Tuesday, 20 December 2011

Aubergine Parmigiana (Some Assembly Required)

My love of eggplants is no secret. This recipe is one of my favorite ways of enjoying them; it also has a special place in my heart because cooking this dish led me to two very important realizations.

The first time I made eggplant parmigiana was when I was just starting to see cooking as something more than just boiling water or preheating the oven. I carefully prepared this dish and when I sat down and took a bite, it knocked my socks off. I was impressed with how delicious it was, but also by the fact that I had cooked this little plate of Heaven myself. Wow! I had never known I could do that!! I had never known this was so fun and rewarding! Eating my first home-made eggplant parmigiana taught me that not only could I cook, but I also loved it. Talk about a glorious start to my punk-housewifery!

The other thing I realized as I was stuffing my face with this glorious mess of melt-in-your-mouth veggies and cheese was that I could never be vegan. Vegetarian, maybe. But life without cheese?! Life without mozzarella, Brie, Jalsberg, goat cheese, Camembert, havarti, Gruyère? My French and Italian blood told me that would not be a life worth living. Don't get me wrong: I totally respect veganism and enjoy more than a few vegan dishes on a regular basis. But cheese is something I would never be able to give up. And a helping of eggplant parmigiana sealed the deal for good. My love affair with cheese will endure until my dying day.

There are many recipes for eggplant parmigiana out there. Some people think you should fry your eggplant, others swear by grilling. I side with the latter, not just out of concern about oil and fat, but simply because I prefer the texture. Some people also prefer to purée the tomato and onion sauce, but I like the chunky veggies bits. I leave those details to your discretion, but I find a thick sauce gives the dish a more rustic flair, which I just love. I also dig the crunch of the onion and the savory burst of tomatoes. If you want to have a smooth sauce, just pulse it with an immersion blender before layering the dish. Easy as π!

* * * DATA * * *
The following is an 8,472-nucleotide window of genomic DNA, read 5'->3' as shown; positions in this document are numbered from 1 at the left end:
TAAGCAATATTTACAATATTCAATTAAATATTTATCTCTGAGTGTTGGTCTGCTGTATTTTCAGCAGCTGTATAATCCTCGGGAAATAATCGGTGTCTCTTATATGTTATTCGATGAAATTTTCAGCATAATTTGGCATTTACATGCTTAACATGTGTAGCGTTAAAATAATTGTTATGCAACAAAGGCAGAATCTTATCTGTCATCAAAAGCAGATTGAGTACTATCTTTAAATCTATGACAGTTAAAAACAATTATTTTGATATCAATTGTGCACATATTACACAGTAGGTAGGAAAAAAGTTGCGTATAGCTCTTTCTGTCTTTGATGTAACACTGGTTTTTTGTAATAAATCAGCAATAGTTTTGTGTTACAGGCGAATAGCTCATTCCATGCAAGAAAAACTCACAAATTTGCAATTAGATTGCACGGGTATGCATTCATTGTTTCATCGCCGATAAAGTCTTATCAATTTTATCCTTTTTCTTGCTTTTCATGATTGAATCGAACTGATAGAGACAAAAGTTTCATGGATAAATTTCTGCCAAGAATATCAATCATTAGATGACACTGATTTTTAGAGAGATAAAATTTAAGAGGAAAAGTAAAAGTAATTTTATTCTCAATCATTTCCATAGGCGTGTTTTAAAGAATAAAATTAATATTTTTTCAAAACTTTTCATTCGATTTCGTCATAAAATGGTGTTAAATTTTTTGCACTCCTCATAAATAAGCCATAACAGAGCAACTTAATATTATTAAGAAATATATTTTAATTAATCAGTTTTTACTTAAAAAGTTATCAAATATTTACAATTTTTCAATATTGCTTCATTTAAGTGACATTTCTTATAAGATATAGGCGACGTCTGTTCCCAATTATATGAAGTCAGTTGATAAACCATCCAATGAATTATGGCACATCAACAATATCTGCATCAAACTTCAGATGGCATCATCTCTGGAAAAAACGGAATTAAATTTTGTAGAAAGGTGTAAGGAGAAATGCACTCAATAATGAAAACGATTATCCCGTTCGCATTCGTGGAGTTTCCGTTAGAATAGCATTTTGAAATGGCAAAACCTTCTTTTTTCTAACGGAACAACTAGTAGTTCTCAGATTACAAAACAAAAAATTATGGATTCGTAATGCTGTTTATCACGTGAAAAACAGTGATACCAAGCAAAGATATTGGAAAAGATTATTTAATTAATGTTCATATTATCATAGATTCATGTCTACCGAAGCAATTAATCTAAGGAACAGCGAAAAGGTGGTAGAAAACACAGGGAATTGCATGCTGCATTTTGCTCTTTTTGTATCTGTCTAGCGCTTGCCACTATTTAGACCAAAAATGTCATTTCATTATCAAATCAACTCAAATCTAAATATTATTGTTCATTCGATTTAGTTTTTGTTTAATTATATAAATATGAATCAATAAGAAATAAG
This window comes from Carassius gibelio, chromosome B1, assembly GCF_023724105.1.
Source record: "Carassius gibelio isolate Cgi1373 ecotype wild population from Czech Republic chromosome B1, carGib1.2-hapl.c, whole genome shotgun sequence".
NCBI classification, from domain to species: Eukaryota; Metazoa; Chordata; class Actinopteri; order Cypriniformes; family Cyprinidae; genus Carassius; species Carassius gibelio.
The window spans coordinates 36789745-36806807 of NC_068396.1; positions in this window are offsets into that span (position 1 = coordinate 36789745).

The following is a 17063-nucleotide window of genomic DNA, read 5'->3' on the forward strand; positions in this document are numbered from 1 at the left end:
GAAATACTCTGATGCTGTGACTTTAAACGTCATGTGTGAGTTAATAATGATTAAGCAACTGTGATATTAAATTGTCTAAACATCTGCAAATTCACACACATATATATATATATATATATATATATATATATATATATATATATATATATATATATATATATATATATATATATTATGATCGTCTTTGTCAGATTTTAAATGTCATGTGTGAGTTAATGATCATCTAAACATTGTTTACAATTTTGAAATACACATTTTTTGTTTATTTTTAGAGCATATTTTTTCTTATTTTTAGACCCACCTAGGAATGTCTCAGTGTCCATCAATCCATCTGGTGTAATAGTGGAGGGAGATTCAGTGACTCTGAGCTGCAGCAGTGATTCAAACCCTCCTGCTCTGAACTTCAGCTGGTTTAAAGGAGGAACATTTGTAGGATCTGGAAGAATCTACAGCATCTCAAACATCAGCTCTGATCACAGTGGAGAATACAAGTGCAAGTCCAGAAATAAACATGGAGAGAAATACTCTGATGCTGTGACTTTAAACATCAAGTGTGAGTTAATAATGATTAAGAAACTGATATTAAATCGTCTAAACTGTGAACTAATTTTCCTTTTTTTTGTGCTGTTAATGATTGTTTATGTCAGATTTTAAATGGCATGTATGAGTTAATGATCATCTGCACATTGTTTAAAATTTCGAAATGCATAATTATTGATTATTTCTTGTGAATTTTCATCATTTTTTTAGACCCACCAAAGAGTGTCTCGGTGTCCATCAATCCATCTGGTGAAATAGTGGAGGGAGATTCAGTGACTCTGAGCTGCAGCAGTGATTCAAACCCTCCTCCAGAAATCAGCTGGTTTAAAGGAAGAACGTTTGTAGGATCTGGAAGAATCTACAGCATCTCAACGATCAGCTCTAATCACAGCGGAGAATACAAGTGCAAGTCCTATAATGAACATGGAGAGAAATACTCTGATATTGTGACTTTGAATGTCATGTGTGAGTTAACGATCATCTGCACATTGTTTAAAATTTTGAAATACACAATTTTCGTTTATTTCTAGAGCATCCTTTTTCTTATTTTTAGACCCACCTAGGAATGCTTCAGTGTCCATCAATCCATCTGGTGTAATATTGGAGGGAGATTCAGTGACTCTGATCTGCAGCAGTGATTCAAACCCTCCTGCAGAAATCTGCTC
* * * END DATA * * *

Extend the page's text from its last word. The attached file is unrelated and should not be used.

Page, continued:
This recipe is loosely based on the one in "Jamie's Italy", and serves 4 as a vegetarian main dish, or 6 to 8 as a side-dish. It's to die for with lamb roast, but I like it just by itself, with some crusty bread to mop up the sauce and a glass of strong red wine (namely, some Dogajolo, because I'd drink that with everything Italian).

2 large eggplants
1 yellow onion, chopped
3 cloves of garlic, peeled and minced
2 tablespoons oregano
2 tablespoons Italian herbs
1 (24 ounce) can whole tomatoes
1 large handful fresh basil leaves
5 to 6 large handfuls of grated Parmesan cheese
5 to 6 large handfuls of grated Mozzarella cheese
olive oil
sea salt and ground pepper
Red wine vinegar

Remove the stalks from the eggplant and slice them into 1 cm thick slices and sweat them in a large plate. Set aside until the have sweated a thin layer of water; pat them dry. While the eggplants are sweating, preheat 2 glugs of olive oil in a large pan over medium heat. Add the onion, garlic, oregano and Italian herbs, and cook for 10 minutes, until the onion is soft and the garlic is lightly colored. Put the tomatoes in a bowl and break them up with your hands into small chunks, then add to the pan. Give the mixture a good stir, put the lid on and let it simmer for 15 minutes.

While the sauce simmers, preheat a grilling pan over high heat and grill the eggplant (in batches of 4 slices) until they have nice char marks on both sides.

Preheat the oven at 375 degrees. By this point, the sauce should be reduced and sweet. Season it carefully with salt and pepper and a small glug of red wine vinegar, and add the basil leaves. In a large Pyrex dish, layer the ingredients as follow: one thin layer of tomato sauce, a layer of eggplant, two handfuls of Parmesan and two handfuls of Mozzarella.

Repeat until you have used up all the eggplant, and cover with a bit more sauce and what is left of the cheeses, topped with a sprinkling of bread crumbs. Place in the oven and bake for half an hour, until golden, crisp and bubbly.

Obviously, choose good-quality cheese, and your dish will be so good you'll want to marry it. The ideal is Parmgianno Reggiano and buffalo mozzarella you grate yourself. Kraft Parmesan and Petit Québec mozzarella just don't cut it; you can easily do better than that without having to step in a fancy fromagerie.

Since my baby-brother doesn't like eggplants, we almost never ate this dish at home. But now that I mastered it, I make it for company and people go crazy for it. Oh, the delights those eggplant-phobics are missing. You can make this dish with zucchinis instead of eggplants, but treat yourself to the real deal at least once. It can be eaten hot or cold, and reheats quite well. Not that you'll have leftovers, but you know…

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